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Recognition of asymmetrically dimethylated arginine by TDRD3.

Sikorsky T, Hobor F, Krizanova E, Pasulka J, Kubicek K, Stefl R - Nucleic Acids Res. (2012)

Bottom Line: The structure and mutational analysis provide a molecular basis for how TDRD3 recognizes the aDMA mark.The unique aromatic cavity of the TDRD3 Tudor domain with a tyrosine in position 566 creates a selectivity filter for the aDMA residue.Our work contributes to the understanding of substrate selectivity rules of the Tudor aromatic cavity, which is an important structural motif for reading of methylation marks.

View Article: PubMed Central - PubMed

Affiliation: CEITEC-Central European Institute of Technology, Masaryk University, CZ-62500 Brno, Czech Republic.

ABSTRACT
Asymmetric dimethylarginine (aDMA) marks are placed on histones and the C-terminal domain (CTD) of RNA Polymerase II (RNAP II) and serve as a signal for recruitment of appropriate transcription and processing factors in coordination with transcription cycle. In contrast to other Tudor domain-containing proteins, Tudor domain-containing protein 3 (TDRD3) associates selectively with the aDMA marks but not with other methylarginine motifs. Here, we report the solution structure of the Tudor domain of TDRD3 bound to the asymmetrically dimethylated CTD. The structure and mutational analysis provide a molecular basis for how TDRD3 recognizes the aDMA mark. The unique aromatic cavity of the TDRD3 Tudor domain with a tyrosine in position 566 creates a selectivity filter for the aDMA residue. Our work contributes to the understanding of substrate selectivity rules of the Tudor aromatic cavity, which is an important structural motif for reading of methylation marks.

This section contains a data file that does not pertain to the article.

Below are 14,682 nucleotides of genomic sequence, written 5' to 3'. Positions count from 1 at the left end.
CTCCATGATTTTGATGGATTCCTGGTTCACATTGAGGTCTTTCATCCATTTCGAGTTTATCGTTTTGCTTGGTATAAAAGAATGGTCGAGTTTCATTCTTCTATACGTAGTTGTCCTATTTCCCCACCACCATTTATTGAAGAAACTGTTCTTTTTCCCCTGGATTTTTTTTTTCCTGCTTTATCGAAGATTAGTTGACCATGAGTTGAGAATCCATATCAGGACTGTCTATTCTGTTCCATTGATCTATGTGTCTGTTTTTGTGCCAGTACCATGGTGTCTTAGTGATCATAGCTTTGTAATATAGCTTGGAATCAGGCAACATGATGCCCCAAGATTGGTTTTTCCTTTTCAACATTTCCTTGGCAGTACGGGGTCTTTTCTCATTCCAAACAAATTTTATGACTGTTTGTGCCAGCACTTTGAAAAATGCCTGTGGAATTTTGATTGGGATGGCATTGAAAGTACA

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Recognition of aDMA by the TDRD3 Tudor. (A) Sequence alignment of the human TDRD3 Tudor domain with other dimethylarginine binding Tudor domains of SMN (Homo sapiens), SPF30 (H. sapiens), SND1 (H. sapiens), and the 11th Tudor domain of Tud (Drosophila melanogaster; Tud11). Residues forming an aromatic cavity are highlighted in green squares, variable residues are shown in red. The β-sheet regions (β1, β2, β3 and β4) of human TDRD3 Tudor are shown with blue arrows. (B) Bar plot of the NMR-derived association constants (Ka) of various TDRD3 mutants with the aDMA-CTD peptide (blue) and sDMA-CTD peptide (red) in a logarithmic scale. Asterisk indicates that the binding constant could not be determined. (C) Bar plot showing decomposed interactions’ energies between the aromatic cavity and aDMA calculated by SAPT. The exchange-repulsion (blue bar) accounts for an interaction caused by tunneling of the electrons between interacting systems and electron−electron repulsion due to the Pauli exclusion principle. The induction interaction (yellow bar) is a second-order energy contribution, which originates from mutual distortion of electron density distribution of interacting molecules. The dispersion interaction (green) arises from the correlated electron fluctuations in the interacting molecules (48). (D) Pyramidalization of the aDMA amino group as predicted by DFT-D theory. The hydrogen bond (2.7 Å) that is responsible for aDMA recognition is shown with yellow dotted line. Only heavy atoms and non-polar hydrogens are shown.